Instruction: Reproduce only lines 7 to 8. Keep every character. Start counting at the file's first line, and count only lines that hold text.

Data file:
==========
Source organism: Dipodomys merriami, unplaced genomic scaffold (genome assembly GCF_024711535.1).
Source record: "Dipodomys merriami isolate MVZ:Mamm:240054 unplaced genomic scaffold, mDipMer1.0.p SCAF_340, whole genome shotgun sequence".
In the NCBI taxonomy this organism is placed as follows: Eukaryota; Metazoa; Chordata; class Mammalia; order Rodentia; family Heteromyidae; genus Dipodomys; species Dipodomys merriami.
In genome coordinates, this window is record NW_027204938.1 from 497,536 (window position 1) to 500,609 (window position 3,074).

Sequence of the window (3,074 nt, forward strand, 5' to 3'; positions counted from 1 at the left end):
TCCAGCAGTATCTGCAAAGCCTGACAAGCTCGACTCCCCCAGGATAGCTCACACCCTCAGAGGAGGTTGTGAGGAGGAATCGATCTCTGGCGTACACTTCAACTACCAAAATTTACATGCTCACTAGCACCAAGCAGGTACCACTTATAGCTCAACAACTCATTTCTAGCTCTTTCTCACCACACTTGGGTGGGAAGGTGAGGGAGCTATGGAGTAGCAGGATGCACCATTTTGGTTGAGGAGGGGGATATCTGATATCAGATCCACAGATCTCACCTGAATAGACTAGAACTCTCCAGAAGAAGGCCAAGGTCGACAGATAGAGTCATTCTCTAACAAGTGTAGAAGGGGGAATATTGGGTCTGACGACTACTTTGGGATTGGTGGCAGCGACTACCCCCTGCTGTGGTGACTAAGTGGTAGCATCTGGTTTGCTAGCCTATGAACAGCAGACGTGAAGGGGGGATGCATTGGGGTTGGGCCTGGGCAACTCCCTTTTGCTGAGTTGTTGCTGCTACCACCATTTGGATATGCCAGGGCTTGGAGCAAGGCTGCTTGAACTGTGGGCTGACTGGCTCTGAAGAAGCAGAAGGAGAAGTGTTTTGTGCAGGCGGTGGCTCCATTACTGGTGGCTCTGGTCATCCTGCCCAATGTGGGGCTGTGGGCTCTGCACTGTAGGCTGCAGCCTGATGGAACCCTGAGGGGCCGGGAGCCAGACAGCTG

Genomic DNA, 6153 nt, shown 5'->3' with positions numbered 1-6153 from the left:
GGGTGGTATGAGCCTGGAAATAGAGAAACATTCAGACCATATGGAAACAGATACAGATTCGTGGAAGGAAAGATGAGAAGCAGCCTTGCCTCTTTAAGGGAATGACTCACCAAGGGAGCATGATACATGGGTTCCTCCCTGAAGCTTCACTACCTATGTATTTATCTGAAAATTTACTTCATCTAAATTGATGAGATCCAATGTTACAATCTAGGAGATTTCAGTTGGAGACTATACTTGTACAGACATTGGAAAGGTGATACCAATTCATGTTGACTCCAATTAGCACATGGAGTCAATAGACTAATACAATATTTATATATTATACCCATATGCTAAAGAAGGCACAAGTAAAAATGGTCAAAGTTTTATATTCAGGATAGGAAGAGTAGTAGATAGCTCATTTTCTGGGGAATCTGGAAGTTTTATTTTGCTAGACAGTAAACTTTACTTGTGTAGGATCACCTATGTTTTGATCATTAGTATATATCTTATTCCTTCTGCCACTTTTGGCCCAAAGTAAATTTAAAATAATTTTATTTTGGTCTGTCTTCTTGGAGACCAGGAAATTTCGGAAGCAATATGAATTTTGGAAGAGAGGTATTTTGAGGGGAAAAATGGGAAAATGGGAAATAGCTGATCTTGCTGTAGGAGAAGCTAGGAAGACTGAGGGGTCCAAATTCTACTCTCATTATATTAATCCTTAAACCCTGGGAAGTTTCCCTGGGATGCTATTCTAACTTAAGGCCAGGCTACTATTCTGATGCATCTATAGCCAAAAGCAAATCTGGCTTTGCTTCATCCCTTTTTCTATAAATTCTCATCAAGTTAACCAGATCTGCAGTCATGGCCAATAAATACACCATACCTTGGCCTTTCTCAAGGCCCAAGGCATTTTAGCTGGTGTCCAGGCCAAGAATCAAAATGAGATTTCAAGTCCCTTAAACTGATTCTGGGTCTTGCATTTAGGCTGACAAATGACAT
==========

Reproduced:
Genomic DNA, 6153 nt, shown 5'->3' with positions numbered 1-6153 from the left:
GGGTGGTATGAGCCTGGAAATAGAGAAACATTCAGACCATATGGAAACAGATACAGATTCGTGGAAGGAAAGATGAGAAGCAGCCTTGCCTCTTTAAGGGAATGACTCACCAAGGGAGCATGATACATGGGTTCCTCCCTGAAGCTTCACTACCTATGTATTTATCTGAAAATTTACTTCATCTAAATTGATGAGATCCAATGTTACAATCTAGGAGATTTCAGTTGGAGACTATACTTGTACAGACATTGGAAAGGTGATACCAATTCATGTTGACTCCAATTAGCACATGGAGTCAATAGACTAATACAATATTTATATATTATACCCATATGCTAAAGAAGGCACAAGTAAAAATGGTCAAAGTTTTATATTCAGGATAGGAAGAGTAGTAGATAGCTCATTTTCTGGGGAATCTGGAAGTTTTATTTTGCTAGACAGTAAACTTTACTTGTGTAGGATCACCTATGTTTTGATCATTAGTATATATCTTATTCCTTCTGCCACTTTTGGCCCAAAGTAAATTTAAAATAATTTTATTTTGGTCTGTCTTCTTGGAGACCAGGAAATTTCGGAAGCAATATGAATTTTGGAAGAGAGGTATTTTGAGGGGAAAAATGGGAAAATGGGAAATAGCTGATCTTGCTGTAGGAGAAGCTAGGAAGACTGAGGGGTCCAAATTCTACTCTCATTATATTAATCCTTAAACCCTGGGAAGTTTCCCTGGGATGCTATTCTAACTTAAGGCCAGGCTACTATTCTGATGCATCTATAGCCAAAAGCAAATCTGGCTTTGCTTCATCCCTTTTTCTATAAATTCTCATCAAGTTAACCAGATCTGCAGTCATGGCCAATAAATACACCATACCTTGGCCTTTCTCAAGGCCCAAGGCATTTTAGCTGGTGTCCAGGCCAAGAATCAAAATGAGATTTCAAGTCCCTTAAACTGATTCTGGGTCTTGCATTTAGGCTGACAAATGACAT